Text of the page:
Devices matter. We don’t yet trust the mobile devices like we trust desktops and laptops. In the course of testing traditional web applications, rarely do you have to think about the model of the actual machine. In mobile, however, the behavior of an application can vary from device to device. You can no longer just think about browser/OS combinations.
Mobile emulators aren’t good enough. They get you part way there, but you still have to physically test on many devices.
The version of the OS can be quite important. Just as you think about the physical device, you also must consider how nuances of each OS version can affect application behavior: iOS 3, 4 or 5; Android 2.1, 2.2 , or 2.3; Blackberry 5, 6, or 7; Windows Mobile 7.0 or 7.5; etc. Add that to your test matrix.
Mobile web apps can become native apps. Tools like PhoneGap and Appcelerator enable web applications to be compiled into native applications. Now you might need to test a version of the application that runs in browsers and a version that runs natively.
Native phone features must now be considered. With the ability to turn web applications into native applications, this opens up access to native phone features, like the camera, accelerometer, address book, etc. These are not things we are all that familiar with.
Offline capability is important. This may become a first class concern. There are several reasons why a phone can lose connectivity, such as Airplane mode and driving into a tunnel, and mobile applications must be designed to deal with this fact—yet, another thing to add to your testing list.
Connection quality is unpredictable. Remember when you had to worry about dial-up users? It’s like that. Even if you assume your target user base will have at least 3G, connectivity can degrade or be lost at any time. One minute you’re on Wi-Fi, the next on 3G, and the next on Edge.
Data plans might be metered. Many users do not have unlimited data usage. Now the application architecture and design has to take into account how it will need to respect the user’s data plan. And you have to test it.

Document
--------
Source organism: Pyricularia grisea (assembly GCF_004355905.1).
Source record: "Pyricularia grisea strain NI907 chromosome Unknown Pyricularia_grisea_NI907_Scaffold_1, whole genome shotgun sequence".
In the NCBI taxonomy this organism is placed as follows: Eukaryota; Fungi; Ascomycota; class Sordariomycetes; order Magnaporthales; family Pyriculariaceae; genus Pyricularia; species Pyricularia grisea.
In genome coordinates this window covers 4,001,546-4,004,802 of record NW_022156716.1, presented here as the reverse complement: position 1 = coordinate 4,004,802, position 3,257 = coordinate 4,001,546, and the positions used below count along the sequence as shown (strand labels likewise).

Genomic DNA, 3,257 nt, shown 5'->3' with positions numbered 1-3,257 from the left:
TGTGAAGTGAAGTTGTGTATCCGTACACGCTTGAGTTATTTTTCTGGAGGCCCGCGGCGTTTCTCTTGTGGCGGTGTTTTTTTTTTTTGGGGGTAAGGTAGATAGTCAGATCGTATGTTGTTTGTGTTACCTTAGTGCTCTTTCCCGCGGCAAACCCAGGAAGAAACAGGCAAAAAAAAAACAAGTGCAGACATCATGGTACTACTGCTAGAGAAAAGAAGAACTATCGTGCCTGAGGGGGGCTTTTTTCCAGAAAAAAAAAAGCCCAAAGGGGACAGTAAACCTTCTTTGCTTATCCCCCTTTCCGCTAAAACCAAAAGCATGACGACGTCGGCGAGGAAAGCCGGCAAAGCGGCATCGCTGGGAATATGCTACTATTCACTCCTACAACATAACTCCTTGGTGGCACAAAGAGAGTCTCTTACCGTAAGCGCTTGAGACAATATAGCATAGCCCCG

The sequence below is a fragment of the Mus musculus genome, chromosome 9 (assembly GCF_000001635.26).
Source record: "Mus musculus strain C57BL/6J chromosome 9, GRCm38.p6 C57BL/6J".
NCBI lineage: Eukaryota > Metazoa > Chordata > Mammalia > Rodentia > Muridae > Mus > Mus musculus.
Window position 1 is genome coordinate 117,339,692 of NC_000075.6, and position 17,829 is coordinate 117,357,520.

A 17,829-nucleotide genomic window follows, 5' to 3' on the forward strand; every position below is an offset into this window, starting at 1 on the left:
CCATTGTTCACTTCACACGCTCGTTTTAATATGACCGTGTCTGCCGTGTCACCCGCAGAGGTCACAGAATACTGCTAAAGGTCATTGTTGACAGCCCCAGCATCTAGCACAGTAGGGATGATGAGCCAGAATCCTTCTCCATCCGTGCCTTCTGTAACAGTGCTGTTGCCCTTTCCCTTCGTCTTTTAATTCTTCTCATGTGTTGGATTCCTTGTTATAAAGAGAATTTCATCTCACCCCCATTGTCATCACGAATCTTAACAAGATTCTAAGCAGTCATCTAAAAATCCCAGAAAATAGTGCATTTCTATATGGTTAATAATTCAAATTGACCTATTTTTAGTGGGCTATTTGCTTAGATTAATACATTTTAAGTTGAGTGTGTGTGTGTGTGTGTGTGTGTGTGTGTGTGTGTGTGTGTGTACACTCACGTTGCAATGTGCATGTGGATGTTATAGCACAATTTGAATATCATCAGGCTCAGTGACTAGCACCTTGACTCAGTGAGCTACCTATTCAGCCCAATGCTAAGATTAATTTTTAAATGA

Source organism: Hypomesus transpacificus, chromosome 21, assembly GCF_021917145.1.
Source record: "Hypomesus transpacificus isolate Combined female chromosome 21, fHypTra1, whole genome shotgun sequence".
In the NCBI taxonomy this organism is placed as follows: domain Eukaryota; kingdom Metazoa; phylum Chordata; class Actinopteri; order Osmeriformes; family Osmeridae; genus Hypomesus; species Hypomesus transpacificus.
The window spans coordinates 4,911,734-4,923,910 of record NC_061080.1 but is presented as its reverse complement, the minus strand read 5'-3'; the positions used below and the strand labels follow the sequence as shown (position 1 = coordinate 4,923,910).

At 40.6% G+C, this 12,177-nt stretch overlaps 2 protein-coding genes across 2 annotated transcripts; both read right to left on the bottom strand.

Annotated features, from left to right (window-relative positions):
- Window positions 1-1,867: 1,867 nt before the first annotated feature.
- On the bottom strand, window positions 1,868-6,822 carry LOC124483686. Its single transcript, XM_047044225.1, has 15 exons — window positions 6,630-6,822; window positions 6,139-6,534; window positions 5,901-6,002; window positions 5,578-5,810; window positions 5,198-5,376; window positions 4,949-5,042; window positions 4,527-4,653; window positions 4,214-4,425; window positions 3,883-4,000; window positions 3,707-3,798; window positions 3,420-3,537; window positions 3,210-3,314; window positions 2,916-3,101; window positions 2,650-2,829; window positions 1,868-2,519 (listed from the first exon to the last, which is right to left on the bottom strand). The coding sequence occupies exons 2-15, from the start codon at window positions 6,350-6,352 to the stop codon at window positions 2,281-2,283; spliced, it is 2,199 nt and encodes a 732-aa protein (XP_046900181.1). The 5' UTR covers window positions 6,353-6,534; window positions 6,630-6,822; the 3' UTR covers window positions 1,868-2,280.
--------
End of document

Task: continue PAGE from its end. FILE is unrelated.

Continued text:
Instrumentation and test tool support is lagging on mobile devices. Any time there is emerging technology, the development of supporting tools (like testing tools) lags. For example, there are not currently a great many mature tool options available to automate tests of mobile applications across the spectrum of devices, OSes, browsers, etc.
The network provider might matter. Perhaps a particular network provider throttles connection speeds. Perhaps a particular network provider configures its phones in a particular way that might be important to know.
You have a lot to consider building your test matrix for testing mobile applications. The test strategies are still evolving. We are all still figuring out what matters in mobile application testing. Good luck!
John Roets has been providing software engineering leadership, specifically to application development for the web, since 1998. John is currently a Senior Architect at ITX Corporation in Rochester, NY; providing solutions to a multitude of clients, focusing his attention (at the moment) on mobile applications. He is just as likely to engage you in discussion about design patterns, databases, and the latest web technologies as he is about business strategy, software development methodologies and organizational structure. John can be contacted through http://jroets.blogspot.com/</em